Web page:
Nina Gierasimczuk: The Dynamics of True Belief – Learning by Revision and Merge

Affiliation: Technical University of Denmark

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Successful learning can be understood as convergence to true beliefs. What makes a belief revision method a good learning method? In artificial intelligence and knowledge representation, belief revision processes are interpretable on epistemic models – graphs representing uncertainty and preference. I will discuss their properties, focusing especially on their learning power. Three popular methods: conditioning, lexicographic revision, and minimal revision differ with respect to their learning power – the first two can drive universal learning mechanisms, while minimal revision cannot. Learning in the presence of noise and errors further complicates the situation. Various types of cognitive bias can be abstractly represented as constraints on the graph-based belief revision, we can then rigorously show ways in which they impact truth-tracking. Similar questions can be studied in the context of multi-agent belief revision, where a group revises their collective conjectures via a combination of belief revision and belief merge. The main take-away is that rationality of belief revision, both on individual and collective level, should account for learning understood not only as adaptation, but also as truth-tracking.



Henrik Müller: What’s in a story? How narratives structure the way we think about the economy

Affiliation: TU Dortmund University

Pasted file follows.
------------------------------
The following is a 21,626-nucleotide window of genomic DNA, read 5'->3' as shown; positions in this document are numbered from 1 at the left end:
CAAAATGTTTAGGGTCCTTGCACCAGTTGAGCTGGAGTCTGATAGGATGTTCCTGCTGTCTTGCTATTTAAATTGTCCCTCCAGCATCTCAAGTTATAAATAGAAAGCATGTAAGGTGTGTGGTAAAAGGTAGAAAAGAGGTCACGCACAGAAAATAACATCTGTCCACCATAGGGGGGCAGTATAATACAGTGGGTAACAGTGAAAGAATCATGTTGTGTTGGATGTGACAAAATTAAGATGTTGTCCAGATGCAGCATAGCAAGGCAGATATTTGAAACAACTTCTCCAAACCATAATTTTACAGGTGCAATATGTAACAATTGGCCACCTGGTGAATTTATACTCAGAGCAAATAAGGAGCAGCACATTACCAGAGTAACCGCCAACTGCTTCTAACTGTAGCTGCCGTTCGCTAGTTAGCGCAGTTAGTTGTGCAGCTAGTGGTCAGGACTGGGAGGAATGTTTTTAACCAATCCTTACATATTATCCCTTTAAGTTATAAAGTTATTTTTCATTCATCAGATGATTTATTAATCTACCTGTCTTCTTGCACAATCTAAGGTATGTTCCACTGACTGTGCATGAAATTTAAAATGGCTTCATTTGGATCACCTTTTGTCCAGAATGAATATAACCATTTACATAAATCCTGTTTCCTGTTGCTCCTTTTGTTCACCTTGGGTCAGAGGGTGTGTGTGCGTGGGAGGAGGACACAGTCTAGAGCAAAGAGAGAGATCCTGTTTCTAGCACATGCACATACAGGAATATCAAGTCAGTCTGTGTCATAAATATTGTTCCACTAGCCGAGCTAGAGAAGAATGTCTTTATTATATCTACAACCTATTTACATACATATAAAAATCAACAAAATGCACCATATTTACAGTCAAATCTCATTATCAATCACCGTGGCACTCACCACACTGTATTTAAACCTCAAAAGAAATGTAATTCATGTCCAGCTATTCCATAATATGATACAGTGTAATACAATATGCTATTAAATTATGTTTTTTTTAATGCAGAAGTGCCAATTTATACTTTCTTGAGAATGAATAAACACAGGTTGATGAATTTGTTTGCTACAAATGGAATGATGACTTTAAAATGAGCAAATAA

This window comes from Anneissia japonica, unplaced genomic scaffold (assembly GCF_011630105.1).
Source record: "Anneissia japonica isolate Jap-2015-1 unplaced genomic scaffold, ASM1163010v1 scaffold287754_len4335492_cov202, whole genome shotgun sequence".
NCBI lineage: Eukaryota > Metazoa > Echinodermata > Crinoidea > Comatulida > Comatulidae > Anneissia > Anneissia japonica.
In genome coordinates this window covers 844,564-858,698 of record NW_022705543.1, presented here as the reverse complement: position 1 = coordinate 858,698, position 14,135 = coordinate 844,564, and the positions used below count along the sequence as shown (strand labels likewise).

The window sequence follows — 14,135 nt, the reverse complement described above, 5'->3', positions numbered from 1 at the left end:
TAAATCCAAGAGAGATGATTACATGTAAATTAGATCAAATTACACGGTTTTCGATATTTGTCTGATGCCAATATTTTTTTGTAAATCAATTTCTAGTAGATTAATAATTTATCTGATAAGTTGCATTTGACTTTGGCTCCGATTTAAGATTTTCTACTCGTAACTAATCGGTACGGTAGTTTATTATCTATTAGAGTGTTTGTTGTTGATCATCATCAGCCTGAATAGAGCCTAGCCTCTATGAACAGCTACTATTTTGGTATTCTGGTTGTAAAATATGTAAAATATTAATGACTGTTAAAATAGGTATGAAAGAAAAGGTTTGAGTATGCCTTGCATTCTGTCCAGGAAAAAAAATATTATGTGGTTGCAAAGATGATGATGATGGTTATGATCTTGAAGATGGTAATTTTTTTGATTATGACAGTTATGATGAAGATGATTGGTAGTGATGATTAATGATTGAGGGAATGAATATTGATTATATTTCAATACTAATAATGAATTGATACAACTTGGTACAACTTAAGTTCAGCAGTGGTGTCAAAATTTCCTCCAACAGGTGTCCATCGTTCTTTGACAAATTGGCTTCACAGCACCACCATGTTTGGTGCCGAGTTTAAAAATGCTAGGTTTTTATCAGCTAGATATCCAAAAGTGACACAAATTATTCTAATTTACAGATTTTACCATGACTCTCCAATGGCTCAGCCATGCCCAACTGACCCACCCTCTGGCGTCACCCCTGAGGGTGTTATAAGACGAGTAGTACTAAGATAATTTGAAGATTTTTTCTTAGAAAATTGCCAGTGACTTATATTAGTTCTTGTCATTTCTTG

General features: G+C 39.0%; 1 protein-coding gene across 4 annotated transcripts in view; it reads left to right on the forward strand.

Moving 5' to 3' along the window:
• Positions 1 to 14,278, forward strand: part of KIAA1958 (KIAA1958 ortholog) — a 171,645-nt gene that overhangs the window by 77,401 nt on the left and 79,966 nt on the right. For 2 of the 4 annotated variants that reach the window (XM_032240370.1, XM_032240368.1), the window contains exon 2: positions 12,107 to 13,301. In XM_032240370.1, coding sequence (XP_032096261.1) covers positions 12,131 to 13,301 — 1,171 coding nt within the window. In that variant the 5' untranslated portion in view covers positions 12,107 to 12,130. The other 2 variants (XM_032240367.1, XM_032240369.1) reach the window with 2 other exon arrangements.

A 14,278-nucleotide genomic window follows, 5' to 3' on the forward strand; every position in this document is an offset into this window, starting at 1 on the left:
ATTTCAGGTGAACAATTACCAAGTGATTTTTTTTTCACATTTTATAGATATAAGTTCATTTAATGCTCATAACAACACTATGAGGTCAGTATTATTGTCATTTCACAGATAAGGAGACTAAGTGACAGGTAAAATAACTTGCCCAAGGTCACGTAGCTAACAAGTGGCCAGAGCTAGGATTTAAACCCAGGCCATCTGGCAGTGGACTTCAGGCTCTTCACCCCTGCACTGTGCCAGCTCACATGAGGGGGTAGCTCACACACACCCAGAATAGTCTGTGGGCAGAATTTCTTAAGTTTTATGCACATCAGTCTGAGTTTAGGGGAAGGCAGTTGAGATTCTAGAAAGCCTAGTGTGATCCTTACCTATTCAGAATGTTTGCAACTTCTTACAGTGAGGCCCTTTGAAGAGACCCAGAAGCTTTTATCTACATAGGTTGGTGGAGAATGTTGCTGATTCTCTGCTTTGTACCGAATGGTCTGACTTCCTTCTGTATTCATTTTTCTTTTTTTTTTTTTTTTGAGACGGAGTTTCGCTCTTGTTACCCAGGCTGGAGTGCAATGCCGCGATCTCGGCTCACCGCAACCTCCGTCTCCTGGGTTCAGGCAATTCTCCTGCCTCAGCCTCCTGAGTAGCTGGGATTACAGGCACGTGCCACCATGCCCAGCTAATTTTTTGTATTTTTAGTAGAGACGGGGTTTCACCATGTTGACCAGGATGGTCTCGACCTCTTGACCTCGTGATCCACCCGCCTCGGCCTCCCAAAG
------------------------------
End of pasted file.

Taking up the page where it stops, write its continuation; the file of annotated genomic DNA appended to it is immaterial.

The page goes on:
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Telling narratives is the mode in which humans make sense of an otherwise incomprehensibly complex world. Societies run on a set of narratives that serve as short-hand descriptions of the state of the nation. These stories shape expectations and drive economic and policy decision. Journalism is a key player in shaping economic narratives. Furthermore, it adds an additional approach to economists’ reasoning: narratives can be valuable complements to the statistics-focused approach pursued by economists, particularly in times of substantial structural change, when high levels of uncertainty prevail. What’s more, modern text mining approaches lend themselves to detecting and quantifying the salience of narratives.



Camille Roth: Semantic graphs and social networks

Affiliation: French National Centre for Scientific Research, Centre Marc Bloch

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The social distribution of information and the structure of social interactions are more and more frequently studied together, especially in fields related to computational social sciences. On the one hand, content analysis, variously called “text mining”, “automated text analysis” or “text-as-data methods”, relies on a wide range of techniques from simple numerical statistics (textual similarity, salient terms) to machine learning approaches applied at the level of sets of words or sentences, in particular to extract various types of semantic graphs – whether they are simple co-occurrence links between terms, “subject-predicate-object” triples, or more elaborate structures at the level of an entire sentence. These data and, sometimes, these semantic graphs, are also associated with actors whose various relations (interaction, collaboration, affiliation) are also frequently gathered in social graphs. This presentation aims at proposing an overview of approaches mixing contents and interactions, where digital public spaces and scientific communities represent frequent empirical grounds, being social systems where information and knowledge are produced and propagated in a decentralized way.